People are quick to berate the war in Iraq for being a war entered into under a veil of deceit. Which is probably a fair criticism, given the overwhelming amount of evidence that politicians lied to both legislatures and the general public. Some are quick to criticise any war, because war, we’re told, is wrong, and rather than being a tool of social evolution, is instead an archaic anachronism from a bygone era. This, however, is not such a fair criticism. Regime change is a phrase thrown around as some sort of shrouded evil, and yet people seem to disregard the fact that the ultimate aim of WWII was, you guessed it, regime change. One can only imagine the millions of lives that would have been saved had we not been afraid to make that regime change sooner. And now, as if proof were needed that the war in Iraq may be another example of war as a tool of social evolution, we see Lebanon and Palestine unite against Hamas.
Hamas have long been lauded by Palestinians as heroes, and yet now they’re being criticised for being gangsters and thugs who are interested only in their own agenda. Of course it doesn’t help that whenever Israel blows something up, Hamas fronts the money to rebuild it. For a people bereft of true heroes, I can understand why this might be seen as heroic. And now, not only are they being criticised, but they are also being fought at their very roots. Combating incitement by Imams in mosques, the traditional Hamas approach for gaining new foot-soldiers, threatens to weaken Hamas at its foundations. Coups are hard to maintain without grass roots members.
Is it a coincidence that Mahmoud Abbass, chairman of the Palestinian Authority was standing next to Jalal Talibani (unfortunate name with the Afghan war still fresh in the memory) when he made that statement? You are free to draw your own conclusions, but in my view it clearly isn’t. The return of democracy to Iraq has been criticised for the growth in insurgency, which is a fair point, although I do wonder if those same critics realise that the upshot of what they’re arguing is that dictatorship is better than democracy. However, one argument used by some who supported the war was that whilst in the short-term it would be an upheaval, (after all, going from dictatorship to democracy is about as drastic a change as going from communism to capitalism, and you need only to ask the Russians how “easy” that was), in the long-term a democratic Iraq would help to foster a more stable Middle East.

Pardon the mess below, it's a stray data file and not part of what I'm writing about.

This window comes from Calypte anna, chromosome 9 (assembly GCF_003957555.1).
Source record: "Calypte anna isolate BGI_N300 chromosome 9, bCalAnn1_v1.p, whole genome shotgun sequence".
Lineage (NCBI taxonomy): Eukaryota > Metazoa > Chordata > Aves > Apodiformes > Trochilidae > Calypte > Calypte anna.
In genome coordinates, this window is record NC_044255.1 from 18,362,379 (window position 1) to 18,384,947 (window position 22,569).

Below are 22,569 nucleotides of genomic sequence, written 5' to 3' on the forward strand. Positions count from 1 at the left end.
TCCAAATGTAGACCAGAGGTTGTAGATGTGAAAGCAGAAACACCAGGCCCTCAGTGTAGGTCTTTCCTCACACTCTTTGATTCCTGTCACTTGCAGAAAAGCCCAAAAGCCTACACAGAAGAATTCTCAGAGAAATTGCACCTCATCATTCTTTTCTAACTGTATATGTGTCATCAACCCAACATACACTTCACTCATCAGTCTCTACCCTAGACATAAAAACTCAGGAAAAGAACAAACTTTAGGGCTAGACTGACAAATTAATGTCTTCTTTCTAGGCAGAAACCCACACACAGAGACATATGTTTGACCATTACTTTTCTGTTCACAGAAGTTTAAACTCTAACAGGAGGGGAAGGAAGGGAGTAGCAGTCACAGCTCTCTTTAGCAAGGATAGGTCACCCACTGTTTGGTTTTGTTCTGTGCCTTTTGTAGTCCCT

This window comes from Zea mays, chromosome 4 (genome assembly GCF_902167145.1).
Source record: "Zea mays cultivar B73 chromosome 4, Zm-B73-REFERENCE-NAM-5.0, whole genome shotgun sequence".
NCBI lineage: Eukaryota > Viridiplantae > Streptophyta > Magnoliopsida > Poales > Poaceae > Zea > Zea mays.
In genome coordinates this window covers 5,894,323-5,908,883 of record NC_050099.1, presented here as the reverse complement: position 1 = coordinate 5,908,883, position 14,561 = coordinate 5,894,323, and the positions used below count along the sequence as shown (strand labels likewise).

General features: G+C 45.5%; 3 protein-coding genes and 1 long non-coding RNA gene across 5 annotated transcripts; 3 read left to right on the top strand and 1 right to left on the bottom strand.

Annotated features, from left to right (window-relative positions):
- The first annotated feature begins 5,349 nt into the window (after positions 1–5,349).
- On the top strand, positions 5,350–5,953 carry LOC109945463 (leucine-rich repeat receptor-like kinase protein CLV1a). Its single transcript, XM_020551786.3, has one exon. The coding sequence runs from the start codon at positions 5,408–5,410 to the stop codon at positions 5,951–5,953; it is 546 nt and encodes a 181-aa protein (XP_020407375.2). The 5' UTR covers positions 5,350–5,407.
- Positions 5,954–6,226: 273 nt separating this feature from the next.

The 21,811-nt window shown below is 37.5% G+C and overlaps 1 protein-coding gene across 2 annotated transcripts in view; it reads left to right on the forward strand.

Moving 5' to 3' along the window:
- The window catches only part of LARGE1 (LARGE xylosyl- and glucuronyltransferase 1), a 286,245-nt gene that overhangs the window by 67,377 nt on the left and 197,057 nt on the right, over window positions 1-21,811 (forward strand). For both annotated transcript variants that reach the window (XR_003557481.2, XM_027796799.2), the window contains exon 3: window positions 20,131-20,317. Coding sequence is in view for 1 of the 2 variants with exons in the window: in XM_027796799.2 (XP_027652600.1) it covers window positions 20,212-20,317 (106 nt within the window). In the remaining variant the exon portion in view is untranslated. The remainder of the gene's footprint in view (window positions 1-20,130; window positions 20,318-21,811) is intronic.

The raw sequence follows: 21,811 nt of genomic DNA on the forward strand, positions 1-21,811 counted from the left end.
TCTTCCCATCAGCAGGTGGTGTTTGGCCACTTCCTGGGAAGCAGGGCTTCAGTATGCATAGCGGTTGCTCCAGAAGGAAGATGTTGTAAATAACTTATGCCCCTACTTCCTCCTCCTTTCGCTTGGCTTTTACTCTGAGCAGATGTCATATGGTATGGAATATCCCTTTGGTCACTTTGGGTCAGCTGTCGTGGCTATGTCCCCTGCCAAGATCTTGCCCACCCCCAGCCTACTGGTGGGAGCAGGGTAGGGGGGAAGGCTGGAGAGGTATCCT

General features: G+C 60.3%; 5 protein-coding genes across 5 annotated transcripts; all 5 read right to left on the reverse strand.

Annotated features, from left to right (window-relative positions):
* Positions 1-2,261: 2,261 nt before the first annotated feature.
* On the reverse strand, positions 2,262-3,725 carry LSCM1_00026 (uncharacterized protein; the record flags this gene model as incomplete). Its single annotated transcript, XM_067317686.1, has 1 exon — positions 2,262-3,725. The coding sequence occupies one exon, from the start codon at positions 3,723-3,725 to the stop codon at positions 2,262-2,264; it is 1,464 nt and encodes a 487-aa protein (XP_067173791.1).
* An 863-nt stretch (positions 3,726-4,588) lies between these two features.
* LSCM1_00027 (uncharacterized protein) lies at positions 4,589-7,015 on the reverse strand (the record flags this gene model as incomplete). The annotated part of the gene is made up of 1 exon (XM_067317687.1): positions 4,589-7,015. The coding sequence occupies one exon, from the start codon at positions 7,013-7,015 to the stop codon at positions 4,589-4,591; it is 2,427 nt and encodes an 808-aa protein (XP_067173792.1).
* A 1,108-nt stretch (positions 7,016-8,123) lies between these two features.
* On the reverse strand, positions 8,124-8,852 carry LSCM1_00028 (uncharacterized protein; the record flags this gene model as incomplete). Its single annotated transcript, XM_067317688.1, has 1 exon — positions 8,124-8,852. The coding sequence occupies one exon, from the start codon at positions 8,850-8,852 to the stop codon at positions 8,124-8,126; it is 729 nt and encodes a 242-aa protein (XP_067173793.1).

These sorts of arguments were roundly belittled as either being patronising or naive. And yet, here we are, faced with rather incontrovertible proof that there may well have been a shred of truth to them. I don’t claim to be able to predict the future, I don’t know if the insurgency is Iraq will ever stop but I’d be inclined to believe it will. I definitely don’t know for sure if there will ever be peace in the Middle East. What I am convinced of, however, is that peace in the Middle East will be far more attainable with a democratic Iraq than without one.